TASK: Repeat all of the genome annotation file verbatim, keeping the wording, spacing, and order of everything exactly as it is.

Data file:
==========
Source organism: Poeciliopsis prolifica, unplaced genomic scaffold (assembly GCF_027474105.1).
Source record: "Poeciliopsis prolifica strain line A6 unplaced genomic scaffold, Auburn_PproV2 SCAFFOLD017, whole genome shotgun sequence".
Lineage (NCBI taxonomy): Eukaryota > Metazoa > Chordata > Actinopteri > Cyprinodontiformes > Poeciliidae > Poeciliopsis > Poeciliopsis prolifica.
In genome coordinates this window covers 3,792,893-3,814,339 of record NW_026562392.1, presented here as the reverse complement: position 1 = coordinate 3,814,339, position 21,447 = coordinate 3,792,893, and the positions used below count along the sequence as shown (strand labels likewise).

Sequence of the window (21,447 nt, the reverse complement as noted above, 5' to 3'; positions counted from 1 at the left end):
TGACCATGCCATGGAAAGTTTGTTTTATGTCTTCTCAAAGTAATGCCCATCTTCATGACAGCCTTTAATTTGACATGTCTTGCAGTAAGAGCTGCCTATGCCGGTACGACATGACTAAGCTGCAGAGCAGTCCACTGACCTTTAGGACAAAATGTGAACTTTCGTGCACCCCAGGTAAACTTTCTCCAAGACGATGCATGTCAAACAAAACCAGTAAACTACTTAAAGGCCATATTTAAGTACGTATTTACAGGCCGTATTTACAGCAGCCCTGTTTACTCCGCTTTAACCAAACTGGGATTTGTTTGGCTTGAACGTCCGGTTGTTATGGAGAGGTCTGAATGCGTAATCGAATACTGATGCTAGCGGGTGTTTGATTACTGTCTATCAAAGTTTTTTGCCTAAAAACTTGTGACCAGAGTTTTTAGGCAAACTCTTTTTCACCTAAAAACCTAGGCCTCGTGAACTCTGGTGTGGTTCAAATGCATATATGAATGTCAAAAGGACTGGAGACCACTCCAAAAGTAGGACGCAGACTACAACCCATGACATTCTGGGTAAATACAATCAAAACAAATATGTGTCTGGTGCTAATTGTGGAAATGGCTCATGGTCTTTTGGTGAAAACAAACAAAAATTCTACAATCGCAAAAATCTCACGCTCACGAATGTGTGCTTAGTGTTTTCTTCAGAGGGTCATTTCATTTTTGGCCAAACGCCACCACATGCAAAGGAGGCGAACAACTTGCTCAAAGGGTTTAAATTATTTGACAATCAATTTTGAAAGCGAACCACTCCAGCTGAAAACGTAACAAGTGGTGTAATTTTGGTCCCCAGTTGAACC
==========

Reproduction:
Source organism: Poeciliopsis prolifica, unplaced genomic scaffold (assembly GCF_027474105.1).
Source record: "Poeciliopsis prolifica strain line A6 unplaced genomic scaffold, Auburn_PproV2 SCAFFOLD017, whole genome shotgun sequence".
Lineage (NCBI taxonomy): Eukaryota > Metazoa > Chordata > Actinopteri > Cyprinodontiformes > Poeciliidae > Poeciliopsis > Poeciliopsis prolifica.
In genome coordinates this window covers 3,792,893-3,814,339 of record NW_026562392.1, presented here as the reverse complement: position 1 = coordinate 3,814,339, position 21,447 = coordinate 3,792,893, and the positions used below count along the sequence as shown (strand labels likewise).

Sequence of the window (21,447 nt, the reverse complement as noted above, 5' to 3'; positions counted from 1 at the left end):
TGACCATGCCATGGAAAGTTTGTTTTATGTCTTCTCAAAGTAATGCCCATCTTCATGACAGCCTTTAATTTGACATGTCTTGCAGTAAGAGCTGCCTATGCCGGTACGACATGACTAAGCTGCAGAGCAGTCCACTGACCTTTAGGACAAAATGTGAACTTTCGTGCACCCCAGGTAAACTTTCTCCAAGACGATGCATGTCAAACAAAACCAGTAAACTACTTAAAGGCCATATTTAAGTACGTATTTACAGGCCGTATTTACAGCAGCCCTGTTTACTCCGCTTTAACCAAACTGGGATTTGTTTGGCTTGAACGTCCGGTTGTTATGGAGAGGTCTGAATGCGTAATCGAATACTGATGCTAGCGGGTGTTTGATTACTGTCTATCAAAGTTTTTTGCCTAAAAACTTGTGACCAGAGTTTTTAGGCAAACTCTTTTTCACCTAAAAACCTAGGCCTCGTGAACTCTGGTGTGGTTCAAATGCATATATGAATGTCAAAAGGACTGGAGACCACTCCAAAAGTAGGACGCAGACTACAACCCATGACATTCTGGGTAAATACAATCAAAACAAATATGTGTCTGGTGCTAATTGTGGAAATGGCTCATGGTCTTTTGGTGAAAACAAACAAAAATTCTACAATCGCAAAAATCTCACGCTCACGAATGTGTGCTTAGTGTTTTCTTCAGAGGGTCATTTCATTTTTGGCCAAACGCCACCACATGCAAAGGAGGCGAACAACTTGCTCAAAGGGTTTAAATTATTTGACAATCAATTTTGAAAGCGAACCACTCCAGCTGAAAACGTAACAAGTGGTGTAATTTTGGTCCCCAGTTGAACC